SHARING THE HARVEST
Our CSA is involved with helping to feed the local community with the help of a grant from the USDA and donations from our CSA members. Old Windsor Village Senior Housing receives food from our farm for over twenty low income households each year. The Haven, a shelter for homeless families in White River Junction, Vt. , receives weekly baskets from the farm.
Neither of us were raised in farm families so learning the skills of commercial farming has been an arduous and at times, daunting process. But we have had good teachers and sought out mentors in each location we found ourselves in. Early on, we were sparked with the dream of doing our farm work with horses and we bought our first horse in 1994, a weanling Fjord mare, Cassima. Our journey to becoming adequate teamsters has been long and fraught with successes and tragedies and the tale of it is beyond the scope of this article, but one thing for sure, we look back with no regrets because of the fulfillment that working with the horses brings to our present days.
From spring to fall our team of Fjord horses, Tristan and Cassima, work in all aspects of the garden, spreading compost, plowing, discing, harrowing and cultivating. We feel strongly that the draft horse can provide a cost effective and non-polluting alternative to tractor-powered modes of food production. Our current farm system is one of mixed power, utilizing a 30 and a 50hp Kubota tractor for manure handling, barn scraping, hay making and forestry work. However, our long term hope is to integrate the horses into the haymaking operation as well. We also have a third (brood) mare and her foal within the herd.
The Fjords are small draft horses from the steep mountain region of Norway . Sure-footed and hardy, the Fjord is an excellent work and riding animal. First bred by the Vikings, the Fjord shares its roots with the Asiatic wild horse. The breed is dun colored, ranging from brown to gray to the rare white and yellow phase. They stand between 13hh and 15hh and weigh 900-1100lb.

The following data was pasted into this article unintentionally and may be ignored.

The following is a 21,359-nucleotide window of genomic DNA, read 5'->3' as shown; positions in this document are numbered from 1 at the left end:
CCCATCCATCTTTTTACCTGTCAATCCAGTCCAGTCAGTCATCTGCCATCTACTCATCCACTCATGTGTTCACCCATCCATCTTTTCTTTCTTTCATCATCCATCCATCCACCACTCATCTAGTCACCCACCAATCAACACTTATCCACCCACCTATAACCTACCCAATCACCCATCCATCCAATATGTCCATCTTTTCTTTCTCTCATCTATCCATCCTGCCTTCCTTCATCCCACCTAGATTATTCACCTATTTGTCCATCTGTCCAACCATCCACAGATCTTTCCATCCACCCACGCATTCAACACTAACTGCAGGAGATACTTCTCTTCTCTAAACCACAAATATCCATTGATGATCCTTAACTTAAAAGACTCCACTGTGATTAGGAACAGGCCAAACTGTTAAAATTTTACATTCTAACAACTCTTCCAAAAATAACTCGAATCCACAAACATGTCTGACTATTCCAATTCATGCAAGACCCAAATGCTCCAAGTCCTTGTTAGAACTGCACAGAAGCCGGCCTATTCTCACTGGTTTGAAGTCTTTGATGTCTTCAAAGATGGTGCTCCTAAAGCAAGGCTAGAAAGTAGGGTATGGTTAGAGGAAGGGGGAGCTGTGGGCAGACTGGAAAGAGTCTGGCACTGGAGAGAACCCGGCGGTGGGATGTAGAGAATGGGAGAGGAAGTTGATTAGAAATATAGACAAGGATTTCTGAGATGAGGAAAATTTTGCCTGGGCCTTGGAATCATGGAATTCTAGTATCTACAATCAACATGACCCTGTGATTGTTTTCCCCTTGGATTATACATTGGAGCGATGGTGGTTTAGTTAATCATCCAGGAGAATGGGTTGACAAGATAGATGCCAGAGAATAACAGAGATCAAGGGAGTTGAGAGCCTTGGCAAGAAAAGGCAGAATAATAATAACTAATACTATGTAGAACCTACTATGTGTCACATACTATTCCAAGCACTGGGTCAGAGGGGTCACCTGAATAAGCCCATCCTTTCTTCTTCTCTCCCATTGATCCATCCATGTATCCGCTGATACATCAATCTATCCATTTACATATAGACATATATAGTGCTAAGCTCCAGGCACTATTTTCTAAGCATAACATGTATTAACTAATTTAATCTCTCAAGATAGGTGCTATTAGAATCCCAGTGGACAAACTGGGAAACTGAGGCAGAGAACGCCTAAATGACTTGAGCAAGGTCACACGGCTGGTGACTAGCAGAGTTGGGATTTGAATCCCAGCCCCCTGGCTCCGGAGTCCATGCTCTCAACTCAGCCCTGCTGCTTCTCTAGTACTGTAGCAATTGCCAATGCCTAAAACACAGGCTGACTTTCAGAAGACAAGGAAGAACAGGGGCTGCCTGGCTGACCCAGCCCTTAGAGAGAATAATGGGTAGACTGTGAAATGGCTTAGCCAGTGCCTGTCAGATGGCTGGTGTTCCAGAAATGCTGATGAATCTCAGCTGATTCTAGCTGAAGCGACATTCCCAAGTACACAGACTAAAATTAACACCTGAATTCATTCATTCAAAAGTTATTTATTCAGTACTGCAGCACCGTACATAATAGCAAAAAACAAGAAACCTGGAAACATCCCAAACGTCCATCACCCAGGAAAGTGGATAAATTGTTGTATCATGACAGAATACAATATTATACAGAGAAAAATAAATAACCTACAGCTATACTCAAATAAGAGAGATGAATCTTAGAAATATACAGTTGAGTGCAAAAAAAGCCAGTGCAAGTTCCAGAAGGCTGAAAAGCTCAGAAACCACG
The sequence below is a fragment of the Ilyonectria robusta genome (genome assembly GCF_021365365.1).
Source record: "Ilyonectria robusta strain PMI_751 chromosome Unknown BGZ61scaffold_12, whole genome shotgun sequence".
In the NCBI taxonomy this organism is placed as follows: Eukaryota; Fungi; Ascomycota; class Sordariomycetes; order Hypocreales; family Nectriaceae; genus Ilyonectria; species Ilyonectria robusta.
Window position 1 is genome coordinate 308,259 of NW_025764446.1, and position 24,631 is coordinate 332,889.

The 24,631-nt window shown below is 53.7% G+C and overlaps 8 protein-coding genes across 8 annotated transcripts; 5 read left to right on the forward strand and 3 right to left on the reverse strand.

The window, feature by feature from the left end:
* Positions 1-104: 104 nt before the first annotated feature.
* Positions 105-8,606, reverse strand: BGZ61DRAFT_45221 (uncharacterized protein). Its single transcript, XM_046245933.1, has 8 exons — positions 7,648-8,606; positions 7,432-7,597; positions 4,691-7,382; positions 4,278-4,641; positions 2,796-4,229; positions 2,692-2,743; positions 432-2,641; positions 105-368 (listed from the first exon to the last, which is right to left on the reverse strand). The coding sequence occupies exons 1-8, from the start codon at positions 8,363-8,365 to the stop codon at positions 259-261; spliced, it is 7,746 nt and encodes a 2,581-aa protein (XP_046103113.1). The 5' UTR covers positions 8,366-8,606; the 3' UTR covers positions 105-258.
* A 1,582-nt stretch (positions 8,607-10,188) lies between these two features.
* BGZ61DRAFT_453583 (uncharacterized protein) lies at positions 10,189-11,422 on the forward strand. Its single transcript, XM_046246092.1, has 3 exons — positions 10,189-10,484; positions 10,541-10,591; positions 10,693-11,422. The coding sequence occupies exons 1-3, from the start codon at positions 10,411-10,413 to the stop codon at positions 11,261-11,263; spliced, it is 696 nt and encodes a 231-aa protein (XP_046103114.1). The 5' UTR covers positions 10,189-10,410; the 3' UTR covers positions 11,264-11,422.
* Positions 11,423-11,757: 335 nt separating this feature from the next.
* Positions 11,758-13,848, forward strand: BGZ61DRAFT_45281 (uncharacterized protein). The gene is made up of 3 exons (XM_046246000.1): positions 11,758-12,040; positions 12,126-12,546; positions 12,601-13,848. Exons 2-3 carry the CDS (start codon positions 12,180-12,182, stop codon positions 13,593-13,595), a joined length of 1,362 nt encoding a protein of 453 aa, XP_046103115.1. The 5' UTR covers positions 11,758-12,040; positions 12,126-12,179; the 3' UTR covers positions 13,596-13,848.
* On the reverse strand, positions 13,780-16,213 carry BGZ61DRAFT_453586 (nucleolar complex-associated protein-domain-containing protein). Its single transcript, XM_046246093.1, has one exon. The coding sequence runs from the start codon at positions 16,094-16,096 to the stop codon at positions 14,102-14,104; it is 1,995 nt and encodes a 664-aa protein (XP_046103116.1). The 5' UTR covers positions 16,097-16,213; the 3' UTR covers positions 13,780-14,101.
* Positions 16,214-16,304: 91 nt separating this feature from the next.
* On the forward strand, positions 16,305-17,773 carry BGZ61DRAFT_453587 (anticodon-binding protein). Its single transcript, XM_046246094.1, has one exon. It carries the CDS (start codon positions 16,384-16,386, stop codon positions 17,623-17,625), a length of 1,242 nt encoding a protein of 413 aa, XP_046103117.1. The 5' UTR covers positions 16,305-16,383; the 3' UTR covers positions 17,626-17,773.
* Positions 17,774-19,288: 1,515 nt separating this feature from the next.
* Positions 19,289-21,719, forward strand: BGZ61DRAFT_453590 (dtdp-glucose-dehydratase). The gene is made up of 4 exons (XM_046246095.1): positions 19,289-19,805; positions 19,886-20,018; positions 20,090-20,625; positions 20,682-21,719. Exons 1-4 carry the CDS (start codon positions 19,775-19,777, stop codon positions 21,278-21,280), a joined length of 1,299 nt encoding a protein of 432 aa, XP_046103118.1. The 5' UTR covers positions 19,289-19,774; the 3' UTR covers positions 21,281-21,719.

We employ a variety of vintage and new horse farming equipment. Our two-way riding plow is a circa 1913 Syracuse , whereas our 14” walking plow was purchased new from the Pioneer Equipment Co. We utilize a Pioneer forecart to pull a variety of tillage tools; disc and spring-tooth harrows and a drag-harrow for final seedbed preparation. We use a vintage McCormick-Deering riding cultivator as a tillage tool, but do all our actual cultivation of row crops with a single-horse walking cultivator. We make this a two person job, with one of us on the lines to guide the horse and the other steering the implement. Even though this might seem inefficient in terms of man hours, we find that we can get in early and make precision work of it. For spreading we have a 40 bushel McCormick-Deering spreader which works fine with a finished compost, but we hope to upgrade to a 100 bushel spreader. We are currently in the process of trying to restore a no.6 mowing machine, with hopes of utilizing it to clip cover crops which is currently done with the bush hog, and perhaps eventually to take part in mowing the hay.
From one point of view it is true that working with horses takes more time than with a tractor, but looked at another way what horses do is give time back to us. They help us slow down and reawaken to the life of the senses.
Before moving to our present site in the fall of 1999, we spent 3 years raising vegetables, horses and calves on land belonging to Donalla Meadows just across the river in New Hampshire . At that time we were certified organic by the New Hampshire Department of Agriculture. When we moved across the river to establish our current operation in Hartland, Vt., the USDA was engaged in the process of creating the national organic standards and like many small organic producers we questioned whether the new industrial-sized regulations were relevant to us any more. Sure, we were glad to see corporate farms moving away from chemical farming to cash in on this expanding market, but in the trade off we wondered what would become of the locally based grass-roots movement that had been doing the right thing all along? Since we sell directly to most of our customers, we did not feel we needed to be certified. Our farm is open to visitors and their questions about our farming practices.